Call Her Cordelia


My dear Mum got me a dress form for Christmas! Even better, she came with some padding that can be added for my specific *ahem* dimensions. While it is a bit creepy having a headless torso doppelgänger, (and admittedly have hugged it to see what it’s like to hug myself) I am still a fan of naming things. Hence, when my darlingest cousin Emily suggested that I name her Cordelia, (as I am very nearly Anne) I thought it was BRILLIANT.

The first project she has christened, are my early 19th century stays.

IMG_0049Alas, they look much cleaner here than in person.


I may have to have them dry cleaned when it’s all said and done.

I am an avid fan of many Historical Costuming Blogs out there, so I am aware of what I personally always wish for in a project post (pictures, pictures, and more pictures!)

But I also know that a good solid explanation always comes in handy too! As it has been like trying to find hen’s teeth to come up with a good run down on the construction of early 19th cen. stays, this is my bat signal, so to speak, for all the pros out there.

I’ve already discovered that it is best to cord ONLY to your seam allowances and not past. Else, you will have a terribly bulky seam. I am cording each piece of cover and inner fabric together, then going to turn the allowances on the front and front side and whip stitch them together a la Merja on her 18th century stays. The side back and back I will probably just sew together like a typical shaped seam. I’m making the lining separate, then binding the whole thing.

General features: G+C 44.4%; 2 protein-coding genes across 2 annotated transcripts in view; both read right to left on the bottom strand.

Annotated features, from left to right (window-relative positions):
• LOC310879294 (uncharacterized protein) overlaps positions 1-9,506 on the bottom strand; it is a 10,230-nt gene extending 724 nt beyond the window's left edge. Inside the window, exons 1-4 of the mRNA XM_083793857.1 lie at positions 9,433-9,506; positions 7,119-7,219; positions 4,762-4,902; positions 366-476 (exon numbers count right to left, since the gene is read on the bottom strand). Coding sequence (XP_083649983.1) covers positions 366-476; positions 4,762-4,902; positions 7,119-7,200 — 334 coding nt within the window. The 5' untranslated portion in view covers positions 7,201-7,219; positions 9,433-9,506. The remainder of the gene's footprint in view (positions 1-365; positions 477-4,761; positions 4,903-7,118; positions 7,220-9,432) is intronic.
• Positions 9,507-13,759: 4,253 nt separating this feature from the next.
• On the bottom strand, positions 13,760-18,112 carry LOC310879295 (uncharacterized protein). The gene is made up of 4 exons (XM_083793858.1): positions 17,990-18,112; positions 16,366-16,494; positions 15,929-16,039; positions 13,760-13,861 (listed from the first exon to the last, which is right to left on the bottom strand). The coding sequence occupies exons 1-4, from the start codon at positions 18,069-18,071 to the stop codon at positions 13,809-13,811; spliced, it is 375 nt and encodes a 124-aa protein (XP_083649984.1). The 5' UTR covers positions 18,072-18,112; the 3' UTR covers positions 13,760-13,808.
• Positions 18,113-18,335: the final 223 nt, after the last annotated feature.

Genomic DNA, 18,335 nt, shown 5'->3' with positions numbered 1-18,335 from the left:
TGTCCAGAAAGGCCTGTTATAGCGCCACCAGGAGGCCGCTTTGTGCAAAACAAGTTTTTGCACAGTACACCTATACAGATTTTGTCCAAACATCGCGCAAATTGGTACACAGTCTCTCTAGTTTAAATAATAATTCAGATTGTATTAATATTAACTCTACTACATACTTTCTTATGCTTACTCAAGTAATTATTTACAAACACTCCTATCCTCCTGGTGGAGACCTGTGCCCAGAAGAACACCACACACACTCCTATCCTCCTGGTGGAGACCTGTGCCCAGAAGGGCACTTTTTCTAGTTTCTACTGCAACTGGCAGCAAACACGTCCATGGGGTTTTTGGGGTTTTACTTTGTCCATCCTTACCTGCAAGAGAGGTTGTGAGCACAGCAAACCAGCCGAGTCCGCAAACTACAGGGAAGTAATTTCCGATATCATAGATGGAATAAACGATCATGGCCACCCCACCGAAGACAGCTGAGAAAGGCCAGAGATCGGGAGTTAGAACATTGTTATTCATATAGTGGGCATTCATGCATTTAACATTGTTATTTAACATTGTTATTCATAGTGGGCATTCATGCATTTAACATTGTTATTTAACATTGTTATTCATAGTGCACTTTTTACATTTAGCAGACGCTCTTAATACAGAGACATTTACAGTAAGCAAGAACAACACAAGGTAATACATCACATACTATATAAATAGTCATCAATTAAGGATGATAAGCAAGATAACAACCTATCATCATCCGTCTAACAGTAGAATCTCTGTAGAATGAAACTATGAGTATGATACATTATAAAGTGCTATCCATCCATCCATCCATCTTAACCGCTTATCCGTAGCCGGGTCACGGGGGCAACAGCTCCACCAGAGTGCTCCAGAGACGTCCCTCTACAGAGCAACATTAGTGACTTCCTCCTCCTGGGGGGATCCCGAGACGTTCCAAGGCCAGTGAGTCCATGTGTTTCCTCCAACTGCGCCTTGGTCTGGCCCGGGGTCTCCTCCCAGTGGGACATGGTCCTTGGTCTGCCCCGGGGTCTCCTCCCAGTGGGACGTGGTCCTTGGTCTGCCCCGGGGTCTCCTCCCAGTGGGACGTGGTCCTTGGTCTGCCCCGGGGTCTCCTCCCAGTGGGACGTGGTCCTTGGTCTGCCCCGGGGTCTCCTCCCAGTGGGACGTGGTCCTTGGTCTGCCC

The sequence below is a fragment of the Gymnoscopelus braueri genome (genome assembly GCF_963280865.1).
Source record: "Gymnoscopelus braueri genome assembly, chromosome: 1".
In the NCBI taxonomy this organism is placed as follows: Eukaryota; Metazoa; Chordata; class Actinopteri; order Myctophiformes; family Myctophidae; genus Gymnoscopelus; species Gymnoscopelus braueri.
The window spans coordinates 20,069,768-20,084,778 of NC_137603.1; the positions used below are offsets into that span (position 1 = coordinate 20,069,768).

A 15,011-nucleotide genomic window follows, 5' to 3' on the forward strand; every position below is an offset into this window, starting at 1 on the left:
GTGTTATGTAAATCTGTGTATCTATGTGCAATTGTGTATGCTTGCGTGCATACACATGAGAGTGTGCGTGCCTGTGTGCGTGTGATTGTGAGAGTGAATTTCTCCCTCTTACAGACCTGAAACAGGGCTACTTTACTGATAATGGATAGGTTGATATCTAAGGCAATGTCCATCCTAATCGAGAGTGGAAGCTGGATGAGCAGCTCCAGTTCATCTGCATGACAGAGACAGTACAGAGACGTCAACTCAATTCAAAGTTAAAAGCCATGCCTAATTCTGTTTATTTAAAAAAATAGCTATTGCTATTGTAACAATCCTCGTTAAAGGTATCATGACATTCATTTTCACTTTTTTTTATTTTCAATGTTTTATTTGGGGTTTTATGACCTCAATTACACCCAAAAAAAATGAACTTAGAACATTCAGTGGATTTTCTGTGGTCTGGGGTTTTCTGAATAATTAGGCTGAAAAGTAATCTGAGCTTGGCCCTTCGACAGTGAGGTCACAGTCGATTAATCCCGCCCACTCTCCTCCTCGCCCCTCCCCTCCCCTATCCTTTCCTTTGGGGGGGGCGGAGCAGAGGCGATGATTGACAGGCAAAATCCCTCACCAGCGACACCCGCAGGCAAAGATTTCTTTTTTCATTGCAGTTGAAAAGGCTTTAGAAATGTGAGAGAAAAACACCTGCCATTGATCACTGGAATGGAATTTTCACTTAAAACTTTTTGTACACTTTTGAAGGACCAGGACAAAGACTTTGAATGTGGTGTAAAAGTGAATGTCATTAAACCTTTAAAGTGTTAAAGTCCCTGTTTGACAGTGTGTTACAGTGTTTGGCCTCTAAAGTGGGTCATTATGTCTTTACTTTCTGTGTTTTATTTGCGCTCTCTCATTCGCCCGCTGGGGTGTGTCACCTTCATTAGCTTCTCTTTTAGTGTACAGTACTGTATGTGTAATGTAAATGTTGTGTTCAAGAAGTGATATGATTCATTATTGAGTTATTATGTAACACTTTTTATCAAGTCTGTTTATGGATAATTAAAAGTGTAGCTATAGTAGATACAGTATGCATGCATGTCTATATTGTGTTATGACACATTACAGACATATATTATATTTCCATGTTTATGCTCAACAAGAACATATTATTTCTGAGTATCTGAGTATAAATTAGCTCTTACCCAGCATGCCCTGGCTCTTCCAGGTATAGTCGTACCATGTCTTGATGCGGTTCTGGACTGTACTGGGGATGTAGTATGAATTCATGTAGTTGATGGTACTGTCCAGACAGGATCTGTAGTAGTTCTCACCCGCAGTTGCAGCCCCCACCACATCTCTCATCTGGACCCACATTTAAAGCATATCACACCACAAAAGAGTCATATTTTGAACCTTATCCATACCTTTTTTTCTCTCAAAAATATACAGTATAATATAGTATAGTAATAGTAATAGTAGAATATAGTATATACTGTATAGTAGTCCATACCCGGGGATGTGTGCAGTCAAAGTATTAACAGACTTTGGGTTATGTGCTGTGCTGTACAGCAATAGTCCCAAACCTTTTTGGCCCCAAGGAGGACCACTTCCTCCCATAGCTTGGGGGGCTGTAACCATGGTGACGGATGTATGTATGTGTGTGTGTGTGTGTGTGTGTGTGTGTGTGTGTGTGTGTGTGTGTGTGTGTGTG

I HATE MAKING MOCK UPS. But I did one for this, and as I do like to pull quite tight in my waist, I added a bit in the hips so all the goosh has somewhere to go.

The pattern is Mantua Maker’s, but I lengthened it, made the bust gussets longer and reshaped them a bit (next time will lengthen them even more), beefed up the straps, and will potentially cut away a bit at the side hip.

If anybody wants to weigh in on the topic of early 19th century stays, be my guest!

“Will you please call me Cordelia?” she said eagerly.

Call you Cordelia? Is that your name?”

“No-o-o, it’s not exactly my name, but I would love to be called Cordelia. It’s such a perfectly elegant name.”

“I don’t know what on earth you mean. If Cordelia isn’t your name, what is?”